Decision to sell church based on pragmatism: vicar

Parishioners of St Michael and All Angels Church in Clyde have agreed to start the process to...
Parishioners of St Michael and All Angels Church in Clyde have agreed to start the process to sell the church. Photos by Leith Huffadine.
St Mary Anglican Church in Omakau.
St Mary Anglican Church in Omakau.

A decision to proceed with the sale of St Michael and All Angels Church in Clyde, one of two Anglican churches in the Dunstan Parish for sale, was based on pragmatism, the Dunstan vicar says.

The Dunedin Anglican Diocese, which owns the building at 8 Matau St, has begun the process following a unanimous decision by parishioners to sell.

The other church for sale is St Mary, in Omakau.

The Rev Ross Falconer said the decision was made due to the cost of maintaining a church only a ''handful'' of parishioners attended.

''We have to be hugely pragmatic about it no matter how beautiful, ancient or loved the building.''

The whole diocese was downsizing, due to falling numbers of churchgoers, he said.

''The Church is not in the business of being a preservation society.''

St Michael, a Heritage New Zealand category 2 building built in 1877, would likely be put up for tender because it was too hard to put a value on a church, he said.

The Central Otago District Council website showed the 2013 capital value of the property was $350,000.

It had not been assessed for earthquake strengthening.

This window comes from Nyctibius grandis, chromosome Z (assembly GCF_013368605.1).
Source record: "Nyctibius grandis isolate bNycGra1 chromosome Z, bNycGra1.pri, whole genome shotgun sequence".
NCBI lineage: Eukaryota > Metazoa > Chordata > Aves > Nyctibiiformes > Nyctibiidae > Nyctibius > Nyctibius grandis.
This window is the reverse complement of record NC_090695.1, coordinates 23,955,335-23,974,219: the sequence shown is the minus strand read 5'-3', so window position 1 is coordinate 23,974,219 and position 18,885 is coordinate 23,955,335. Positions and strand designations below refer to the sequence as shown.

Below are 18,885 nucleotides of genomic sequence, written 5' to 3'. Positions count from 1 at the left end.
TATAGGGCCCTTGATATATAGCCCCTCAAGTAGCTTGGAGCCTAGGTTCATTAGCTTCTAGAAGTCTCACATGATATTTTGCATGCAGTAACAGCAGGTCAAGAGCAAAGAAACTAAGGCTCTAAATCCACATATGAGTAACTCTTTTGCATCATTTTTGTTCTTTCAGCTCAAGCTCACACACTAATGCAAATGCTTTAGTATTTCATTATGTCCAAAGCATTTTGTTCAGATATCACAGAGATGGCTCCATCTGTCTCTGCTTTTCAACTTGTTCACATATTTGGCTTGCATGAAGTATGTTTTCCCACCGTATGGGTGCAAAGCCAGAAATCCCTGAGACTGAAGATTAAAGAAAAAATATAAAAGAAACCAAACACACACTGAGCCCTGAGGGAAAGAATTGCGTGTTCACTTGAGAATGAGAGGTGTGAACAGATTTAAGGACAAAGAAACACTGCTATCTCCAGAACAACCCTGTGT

Diocese communications spokeswoman Emma Neas said the process it had to go through was complicated and had only just begun.

It had to contact families whose relatives' ashes were stored in the columbarium about the potential sale.

A columbarium is a place for respectful, usually public, storage of urns.

So far, only one family had been spoken to.

Consultation with the church community and wider community would be undertaken once they had been contacted.

She said there were several options for the building's future, but they could not be discussed yet.

However, there was a possibility it could remain in church ownership.

If sold, the diocese would ensure it went to a respectful owner.

A possible sale could go ahead any time from the next two to six months, she said.

There was no date set for deconsecration.

She was aware of concerns in the area's church-going community about the sale.

Dr Enny Manning, of Alexandra, said she believed Mr Falconer had manipulated elderly members of the congregation into agreeing to the sale.

She claimed he did so by telling them a bequest fund given to the church solely for its maintenance had been used by the parish to pay for other costs.

''We can't maintain St Michael on what we have or give. If we can't maintain it we have to sell so we had to agree.''

Dr Manning did not think the church should be sold.

She had not been able to find out how much the bequest fund had been worth, where it came from, or its wording.

Mr Falconer responded by saying her view on manipulation ''would be a perception''.

However, ''democracy was followed'' and the vote to ask the diocese to start the sale process was unanimous, he said.

He was aware there were people upset by the decision to sell and said it was a natural reaction.

''As a pastor and a vicar I have a lot of sympathy for those people.''

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